A similar longing is also palpable in Meeks’s domestic landscapes, which are interspersed throughout the book and define it just as much. We see houses resting on wooden platforms, thickets and railroad tracks, branches that look like wires and vice versa – all of which were taken in neighborhoods of former and current homes, including Missoula (Montana), Portland (Oregon), and upstate New York. There is a tangible weight, almost melancholy, to these pictures that unfurls in nuanced tonalities – in what is captured and how – and is difficult to describe, because there is neither nostalgia nor commemoration, but a feeling closer to memories dissolving from the edges. A sensation that not even the four color photographs of daisies, a clearing, and an apple tree, which punctuate this book, can fully alleviate. What surprises about these photographs is that, despite their different provenance, they create the succinct feeling of a single place: one shaped by open skies and murky ponds, where a plastic bag billowing in the wind is regarded with the same attention as the bird flying above, where the promise of summer is evoked by frozen apples dangling from a leafless tree. A place, where nothing happens, prone to be moved away from, haunting nonetheless.
In this regard, and in many others, Somersault continues to explore the themes of home and domestic living – of “how we inhabit and break away from places, and how these places continue to inhabit us” Meeks says – as he has done in previous publications, such as cyprian honey cathedral. Somersault, however, is also distinctly different. Partly, because it revisits and reinterprets the visual archive of a former project, which culminated in the hand-made book pretty girls wander, self-published by Meeks in 2011. Partly, and perhaps more importantly, because this reinterpretation allowed for a new collaboration between Meeks, his daughter, and his son Adam.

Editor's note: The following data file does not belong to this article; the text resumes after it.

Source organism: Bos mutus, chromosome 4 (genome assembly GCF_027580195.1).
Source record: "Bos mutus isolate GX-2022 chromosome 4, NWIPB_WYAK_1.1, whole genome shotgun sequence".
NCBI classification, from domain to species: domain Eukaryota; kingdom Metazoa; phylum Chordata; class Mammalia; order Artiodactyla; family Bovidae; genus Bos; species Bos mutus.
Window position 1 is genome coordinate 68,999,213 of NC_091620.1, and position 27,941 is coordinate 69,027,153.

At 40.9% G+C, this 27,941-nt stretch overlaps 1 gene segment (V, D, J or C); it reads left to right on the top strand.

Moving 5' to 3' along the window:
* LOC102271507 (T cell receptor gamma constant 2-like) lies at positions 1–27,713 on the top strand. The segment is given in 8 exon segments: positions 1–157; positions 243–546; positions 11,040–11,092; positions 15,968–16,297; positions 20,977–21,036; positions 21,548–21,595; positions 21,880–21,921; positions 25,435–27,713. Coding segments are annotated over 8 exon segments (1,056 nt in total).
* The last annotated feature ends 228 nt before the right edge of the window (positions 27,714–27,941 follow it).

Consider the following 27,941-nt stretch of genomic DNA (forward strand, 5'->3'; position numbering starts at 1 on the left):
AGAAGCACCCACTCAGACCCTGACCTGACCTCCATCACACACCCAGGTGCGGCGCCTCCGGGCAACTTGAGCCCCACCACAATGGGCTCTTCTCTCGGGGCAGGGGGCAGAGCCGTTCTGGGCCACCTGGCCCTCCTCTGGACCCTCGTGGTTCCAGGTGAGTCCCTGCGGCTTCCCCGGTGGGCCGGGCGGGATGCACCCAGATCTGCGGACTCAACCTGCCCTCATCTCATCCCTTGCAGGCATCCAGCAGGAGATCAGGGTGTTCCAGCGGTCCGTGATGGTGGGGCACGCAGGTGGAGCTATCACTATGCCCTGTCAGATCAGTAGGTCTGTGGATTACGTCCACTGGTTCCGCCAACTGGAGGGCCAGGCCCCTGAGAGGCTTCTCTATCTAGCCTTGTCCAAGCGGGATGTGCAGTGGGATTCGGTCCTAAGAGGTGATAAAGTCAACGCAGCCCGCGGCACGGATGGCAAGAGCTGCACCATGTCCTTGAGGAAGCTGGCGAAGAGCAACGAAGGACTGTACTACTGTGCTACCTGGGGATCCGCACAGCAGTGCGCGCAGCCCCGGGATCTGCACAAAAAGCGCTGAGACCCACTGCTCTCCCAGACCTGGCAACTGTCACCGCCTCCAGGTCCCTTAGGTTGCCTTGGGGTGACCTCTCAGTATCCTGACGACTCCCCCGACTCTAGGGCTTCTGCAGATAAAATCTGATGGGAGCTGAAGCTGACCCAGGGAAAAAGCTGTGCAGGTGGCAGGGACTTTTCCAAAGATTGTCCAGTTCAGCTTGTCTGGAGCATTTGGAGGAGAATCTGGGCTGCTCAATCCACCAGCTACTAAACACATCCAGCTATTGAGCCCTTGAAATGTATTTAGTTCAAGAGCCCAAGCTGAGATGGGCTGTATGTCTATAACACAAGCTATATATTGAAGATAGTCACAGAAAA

As a photographer, Meeks finds it inherently difficult, both emotionally and artistically, to return to a body of work once it is completed. “I feel like my vision continues to evolve rapidly,” he recently told me, “so I often tire of my pictures in the months after I make them. My motivation for making this book was different, because instead of merely producing a trade-edition of the same book, I wanted to bring the three of us together again – and to see how we have changed.”
The change manifests in the sequence and selection of images, made by Adam (who had also helped sequencing pretty girls wander), a new text by Meeks, as well as in the inclusion of a new small chapter at the book’s end – the coda, where three sunbathed landscapes accompany a text written by Abbey. The result is moving, for it extends the layers of time and introspection into a commonality of experience looked at from different angles. And while the pictures’ edit and sequence still seem to follow the pulse and pause of those late-teenage years, where things either slip away or twinge with a threat of un-eventfulness, it is the words that illuminate the shape-shifting relationship with ourselves, and the ones we love.
Within a tradition of American photography that has turned its eyes to the topographies of margins and the intimate, Somersault resides somewhere between the visual wonder of Minor White, Emmet Gowin’s muted tenderness, and the luminosity of Robert Adams. Lastly, though, Somersault is a book about a father’s sensibilities – about seeing the things and moments around him (and us) that go unnoticed and can’t be named. But it is an unlikely dialogue, too.
“Thank you for trusting me with these representations of your image,” Meeks concludes, addressing his daughter, “to weave a fiction that, we hope, points towards common and abiding truths.”
A few pages later, I read words that feel like a response: “When I look at this girl now, her insecurities are the least interesting thing about her,” Abbey writes. “She’s not unlike those trees and grasses. Swaying, existing, growing slowly. Knowing and not knowing. She wants to climb on a train and go where it takes her. I am very much still like her, somehow.”
Somewhere within the white space of those sentences hovers the leap of possibility, the seed for a continued encounter.
Collector’s POV: Raymond Meeks is represented by Casemore Kirkeby in San Francisco (here), Charles A. Hartman Fine Art in Portland (here), and Galerie Wouter van Leeuwen in Amsterdam (here). Meeks’s work has little secondary market history at this point, so gallery retail likely remains the best option for those collectors interested in following up.